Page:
Reacting to Shifts in Demand

Like it or not, humans are creatures of habit. Our needs and wants can be predicted with surprising accuracy, which is useful for retailers. Using clever algorithms, and a wealth of historical data, customer demand can be forecast to an amazing degree of accuracy. However, unpredictable fluctuations do happen – especially during pandemics – and they tend to leave businesses scrambling to react to changing demands. In recent years, we have experienced sudden changes in consumer buying habits.

Over the last few years, grocery customers have changed again and again the way in which they shop, moving from larger less frequent shops, to smaller more frequent ones, driven by the change in our lifestyles. This has resulted in an ever-changing number of items being sold (revenue) and a varying number of transactions. In addition to this there were additional costs to service and protect customers.

How to best meet the new demands of the customer, whilst carefully managing labour costs often leads to the question of how to achieve the best mix of ‘contracted’ vs ‘non-contracted’ (flexible) labour hours.

Contracted vs Non-Contracted Hours

Due to the nature of demand and cost pressures on business, contracted labour hours are often not in line with what the store requires at that moment in time. At times, managers could be required to send employees home during periods of lower demand to cut costs. However, due to contracted hours employees may still need to be paid regardless. This refers to the disconnect between budgeted/demand hours vs contracted hours. Alongside overspending, over-contracting runs the risk of employees working in the wrong place. Specialists in one department may be spending too much time in a different department, just so managers can utilise the committed hours.

Under-contracting and Overtime

One potential solution to this issue is for managers to deliberately under-contract employees. During periods of staff turnover, taking the opportunity to either not replace roles, or hire people on shorter or more flexible contracts, could reduce the risk that the contracted hours outnumbering the demand hours. Where extra hours are required, overtime can be used to fill peak demand.

Although this option benefits management, as it allows for greater flexibility when managing hours and can potentially reduce the costs of over-contracting, it doesn’t come without risk.

Drawbacks to overtime reliance

If the contracts that we have in place do not cover peak trading times, a reliance on overtime can expose an issue scheduling cover at key times, due to unavailability of skilled employees, at the right time in the right place, with the right skills, leading to poor service and availability across the store.

Equally, another challenge could be ensuring that you can attract the right calibre of colleagues on smaller contracts and retain these colleagues as they look for larger contracts or a 2nd jobs to meet their living costs.

If managers greatly under-contract it could leave employees working overtime on a constant basis, which, depending on the rates of pay for overtime, may in the long term cost the business more money. Another significant concern regarding the overreliance on overtime is the health of the employees.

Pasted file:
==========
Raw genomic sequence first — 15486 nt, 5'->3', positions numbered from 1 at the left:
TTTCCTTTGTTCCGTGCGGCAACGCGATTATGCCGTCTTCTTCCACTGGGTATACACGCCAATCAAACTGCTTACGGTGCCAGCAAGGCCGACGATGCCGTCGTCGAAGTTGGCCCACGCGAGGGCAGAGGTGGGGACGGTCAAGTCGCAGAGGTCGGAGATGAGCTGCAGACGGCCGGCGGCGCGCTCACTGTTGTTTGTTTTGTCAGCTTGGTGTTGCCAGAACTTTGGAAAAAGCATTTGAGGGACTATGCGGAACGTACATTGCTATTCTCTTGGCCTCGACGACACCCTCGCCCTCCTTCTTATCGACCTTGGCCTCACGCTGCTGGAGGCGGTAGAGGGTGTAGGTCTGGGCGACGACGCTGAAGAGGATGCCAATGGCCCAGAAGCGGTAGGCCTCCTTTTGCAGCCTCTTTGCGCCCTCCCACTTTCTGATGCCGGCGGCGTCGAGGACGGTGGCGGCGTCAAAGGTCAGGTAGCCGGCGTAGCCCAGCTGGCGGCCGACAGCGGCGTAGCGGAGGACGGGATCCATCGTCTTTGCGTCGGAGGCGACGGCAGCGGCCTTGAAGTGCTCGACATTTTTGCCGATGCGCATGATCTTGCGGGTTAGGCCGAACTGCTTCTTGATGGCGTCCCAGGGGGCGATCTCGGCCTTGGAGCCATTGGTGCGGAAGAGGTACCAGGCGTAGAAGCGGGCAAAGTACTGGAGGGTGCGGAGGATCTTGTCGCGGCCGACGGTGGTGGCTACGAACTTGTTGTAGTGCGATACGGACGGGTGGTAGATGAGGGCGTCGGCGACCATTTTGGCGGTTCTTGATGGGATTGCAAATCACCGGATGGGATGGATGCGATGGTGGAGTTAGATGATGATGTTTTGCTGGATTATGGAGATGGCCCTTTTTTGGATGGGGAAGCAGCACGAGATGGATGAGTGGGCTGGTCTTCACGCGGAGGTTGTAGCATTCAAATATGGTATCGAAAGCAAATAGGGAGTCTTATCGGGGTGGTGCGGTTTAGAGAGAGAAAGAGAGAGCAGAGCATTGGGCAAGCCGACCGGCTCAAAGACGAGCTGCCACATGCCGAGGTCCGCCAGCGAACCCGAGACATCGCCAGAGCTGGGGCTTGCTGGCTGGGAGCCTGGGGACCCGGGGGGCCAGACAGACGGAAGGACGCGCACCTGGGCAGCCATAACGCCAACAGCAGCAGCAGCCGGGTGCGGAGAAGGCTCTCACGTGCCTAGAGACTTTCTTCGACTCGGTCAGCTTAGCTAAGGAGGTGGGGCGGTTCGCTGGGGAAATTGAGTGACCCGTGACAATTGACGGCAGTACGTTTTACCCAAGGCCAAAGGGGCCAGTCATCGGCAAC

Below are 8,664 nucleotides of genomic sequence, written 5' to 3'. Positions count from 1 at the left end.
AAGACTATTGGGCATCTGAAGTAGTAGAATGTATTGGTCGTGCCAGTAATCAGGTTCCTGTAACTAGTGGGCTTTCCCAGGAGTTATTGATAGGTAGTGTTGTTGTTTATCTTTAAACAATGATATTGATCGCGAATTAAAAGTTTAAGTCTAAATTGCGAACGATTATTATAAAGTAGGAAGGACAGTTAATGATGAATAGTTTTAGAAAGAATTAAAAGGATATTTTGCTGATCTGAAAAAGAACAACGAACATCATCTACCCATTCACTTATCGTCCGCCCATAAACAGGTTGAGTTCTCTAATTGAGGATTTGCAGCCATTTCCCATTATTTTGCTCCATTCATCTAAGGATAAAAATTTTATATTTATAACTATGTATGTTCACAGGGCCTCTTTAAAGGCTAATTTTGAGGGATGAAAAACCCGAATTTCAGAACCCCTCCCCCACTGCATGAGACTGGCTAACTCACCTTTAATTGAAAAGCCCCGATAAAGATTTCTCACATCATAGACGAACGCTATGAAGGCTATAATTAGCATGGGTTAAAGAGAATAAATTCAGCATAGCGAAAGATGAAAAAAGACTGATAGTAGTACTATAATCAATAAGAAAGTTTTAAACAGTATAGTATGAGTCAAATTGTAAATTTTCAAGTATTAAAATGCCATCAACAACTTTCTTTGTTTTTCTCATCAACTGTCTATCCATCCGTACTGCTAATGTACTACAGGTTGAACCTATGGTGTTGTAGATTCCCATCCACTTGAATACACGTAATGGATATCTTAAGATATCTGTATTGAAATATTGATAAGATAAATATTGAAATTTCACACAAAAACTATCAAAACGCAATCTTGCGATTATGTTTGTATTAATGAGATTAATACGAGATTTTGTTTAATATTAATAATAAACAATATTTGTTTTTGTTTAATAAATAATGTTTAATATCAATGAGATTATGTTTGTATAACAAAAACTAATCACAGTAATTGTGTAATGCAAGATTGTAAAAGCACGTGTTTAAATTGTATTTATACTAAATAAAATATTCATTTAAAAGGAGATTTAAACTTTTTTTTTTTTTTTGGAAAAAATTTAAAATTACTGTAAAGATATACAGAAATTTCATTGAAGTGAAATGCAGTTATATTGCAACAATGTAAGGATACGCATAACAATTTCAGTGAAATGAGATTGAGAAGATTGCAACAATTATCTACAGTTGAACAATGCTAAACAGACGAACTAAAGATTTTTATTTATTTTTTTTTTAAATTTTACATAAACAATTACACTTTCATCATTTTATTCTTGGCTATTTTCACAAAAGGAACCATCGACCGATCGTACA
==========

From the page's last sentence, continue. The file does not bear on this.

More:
Regularly eating into employees’ time off decreases the time they have for exercise, sleep and healthy eating habits, all of which can make them more susceptible to illness. Exhausted employees are also more likely to experience workplace accidents with lapses of concentration, potentially leading to injury. As well as physical ailments, employees may experience mental trouble. A lack of sleep and seeing family less than expected can drain employees’ motivation and concentration at work, all of which will reduce the quality of the work that is performed, which may loop back around and cost the organisation money.

The Conundrum

This leaves employers in a challenging position. How can businesses determine the perfect balance of contracted vs non-contracted labour hours?

Workforce Planning and Management

Workforce management systems, and their ability to accurately forecast demand and schedule labour, plays a key role in streamlining the labour planning and deployment processes. While retailers can produce a forecast using complex spreadsheets, it can be a time-consuming process that poses several risks.

One of the greatest risks is creating a ‘single points of failure’, should the person who created and owns the spreadsheet leave the business. Other risks associated with spreadsheet-based forecasting include: the size of data pools that can be accommodated, limited flexibility to test and react to changes in demand, the speed of processing, and the risk of unchecked formula errors buried in the sheets.

Workforce management solutions (WFM) that include AI driven demand forecasting modules are proven to build forecasts of far greater accuracy. And accurate forecasts enable managers to plan resourcing requirements, by automatically creating labour schedules that optimise resource deployment to meet demand. This streamlines the process of achieving the best balance of contracted vs overtime hours.

Conclusion

The only certainty for retail and hospitality businesses is customer demand will continue to change as technology, products and services evolve. Keeping pace will require organisations to engage the support of their people and their workforce technology vendors.

Published: Thursday, 5 August 2021